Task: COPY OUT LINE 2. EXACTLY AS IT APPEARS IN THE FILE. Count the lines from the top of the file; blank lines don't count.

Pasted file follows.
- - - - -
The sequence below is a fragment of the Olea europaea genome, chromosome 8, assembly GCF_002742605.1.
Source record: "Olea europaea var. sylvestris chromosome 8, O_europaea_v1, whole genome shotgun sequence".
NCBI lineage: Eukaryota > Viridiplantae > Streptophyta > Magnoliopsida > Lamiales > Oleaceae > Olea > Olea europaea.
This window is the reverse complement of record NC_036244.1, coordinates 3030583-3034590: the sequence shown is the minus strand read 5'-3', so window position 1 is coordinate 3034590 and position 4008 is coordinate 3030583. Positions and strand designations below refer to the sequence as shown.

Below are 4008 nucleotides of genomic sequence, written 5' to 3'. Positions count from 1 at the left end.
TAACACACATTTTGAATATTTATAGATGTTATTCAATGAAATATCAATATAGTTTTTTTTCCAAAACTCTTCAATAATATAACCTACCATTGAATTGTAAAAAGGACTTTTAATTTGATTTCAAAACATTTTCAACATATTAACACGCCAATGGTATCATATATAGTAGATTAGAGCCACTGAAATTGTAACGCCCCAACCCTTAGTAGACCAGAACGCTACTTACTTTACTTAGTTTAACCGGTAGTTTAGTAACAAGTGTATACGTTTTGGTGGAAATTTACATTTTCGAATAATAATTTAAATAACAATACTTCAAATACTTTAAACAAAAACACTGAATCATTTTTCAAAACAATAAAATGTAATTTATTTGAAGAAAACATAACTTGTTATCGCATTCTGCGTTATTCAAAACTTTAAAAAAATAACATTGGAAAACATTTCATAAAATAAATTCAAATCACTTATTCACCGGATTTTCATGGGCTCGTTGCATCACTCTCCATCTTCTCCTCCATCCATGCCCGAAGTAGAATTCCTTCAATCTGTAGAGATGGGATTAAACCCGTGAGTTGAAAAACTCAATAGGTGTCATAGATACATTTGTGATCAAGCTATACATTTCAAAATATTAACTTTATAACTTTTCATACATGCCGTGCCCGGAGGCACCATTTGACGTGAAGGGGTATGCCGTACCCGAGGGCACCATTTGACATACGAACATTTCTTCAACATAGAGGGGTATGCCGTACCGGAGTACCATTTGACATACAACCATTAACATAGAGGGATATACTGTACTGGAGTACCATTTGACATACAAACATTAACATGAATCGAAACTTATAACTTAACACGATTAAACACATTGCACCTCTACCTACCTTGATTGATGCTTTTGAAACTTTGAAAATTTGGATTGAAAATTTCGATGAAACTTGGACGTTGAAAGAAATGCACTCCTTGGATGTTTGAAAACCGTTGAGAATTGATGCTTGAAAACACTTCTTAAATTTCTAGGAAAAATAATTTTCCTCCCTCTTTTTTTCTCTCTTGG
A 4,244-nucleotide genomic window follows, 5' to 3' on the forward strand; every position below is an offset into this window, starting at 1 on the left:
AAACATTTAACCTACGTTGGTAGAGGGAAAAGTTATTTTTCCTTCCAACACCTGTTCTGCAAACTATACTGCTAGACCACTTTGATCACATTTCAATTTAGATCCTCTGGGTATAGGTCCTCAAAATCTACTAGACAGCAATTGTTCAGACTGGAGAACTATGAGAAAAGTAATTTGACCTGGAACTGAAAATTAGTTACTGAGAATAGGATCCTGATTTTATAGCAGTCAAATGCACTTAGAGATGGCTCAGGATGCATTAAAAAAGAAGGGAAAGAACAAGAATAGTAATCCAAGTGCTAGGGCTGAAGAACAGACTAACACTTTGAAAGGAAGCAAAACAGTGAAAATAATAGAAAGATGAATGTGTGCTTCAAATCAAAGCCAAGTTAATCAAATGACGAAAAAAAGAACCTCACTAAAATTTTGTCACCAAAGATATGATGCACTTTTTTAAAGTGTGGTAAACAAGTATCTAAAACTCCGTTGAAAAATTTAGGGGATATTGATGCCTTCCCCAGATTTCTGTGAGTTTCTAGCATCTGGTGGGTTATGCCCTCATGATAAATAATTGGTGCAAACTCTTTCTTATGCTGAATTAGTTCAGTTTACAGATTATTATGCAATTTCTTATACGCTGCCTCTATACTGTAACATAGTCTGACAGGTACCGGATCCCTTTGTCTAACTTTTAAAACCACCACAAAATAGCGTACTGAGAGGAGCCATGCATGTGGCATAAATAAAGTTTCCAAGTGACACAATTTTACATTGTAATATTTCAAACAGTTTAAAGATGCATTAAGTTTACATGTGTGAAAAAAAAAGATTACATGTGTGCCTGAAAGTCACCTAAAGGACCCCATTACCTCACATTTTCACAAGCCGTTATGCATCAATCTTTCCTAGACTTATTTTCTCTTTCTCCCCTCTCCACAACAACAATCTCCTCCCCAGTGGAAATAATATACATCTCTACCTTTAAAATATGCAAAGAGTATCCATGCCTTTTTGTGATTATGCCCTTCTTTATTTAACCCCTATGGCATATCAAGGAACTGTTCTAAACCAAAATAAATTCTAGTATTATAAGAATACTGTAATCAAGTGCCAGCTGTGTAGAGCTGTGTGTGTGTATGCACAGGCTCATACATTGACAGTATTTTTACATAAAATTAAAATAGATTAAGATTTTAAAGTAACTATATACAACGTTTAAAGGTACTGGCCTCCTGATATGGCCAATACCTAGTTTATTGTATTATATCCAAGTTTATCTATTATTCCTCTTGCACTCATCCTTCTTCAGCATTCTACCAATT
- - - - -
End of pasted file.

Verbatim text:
Source record: "Olea europaea var. sylvestris chromosome 8, O_europaea_v1, whole genome shotgun sequence".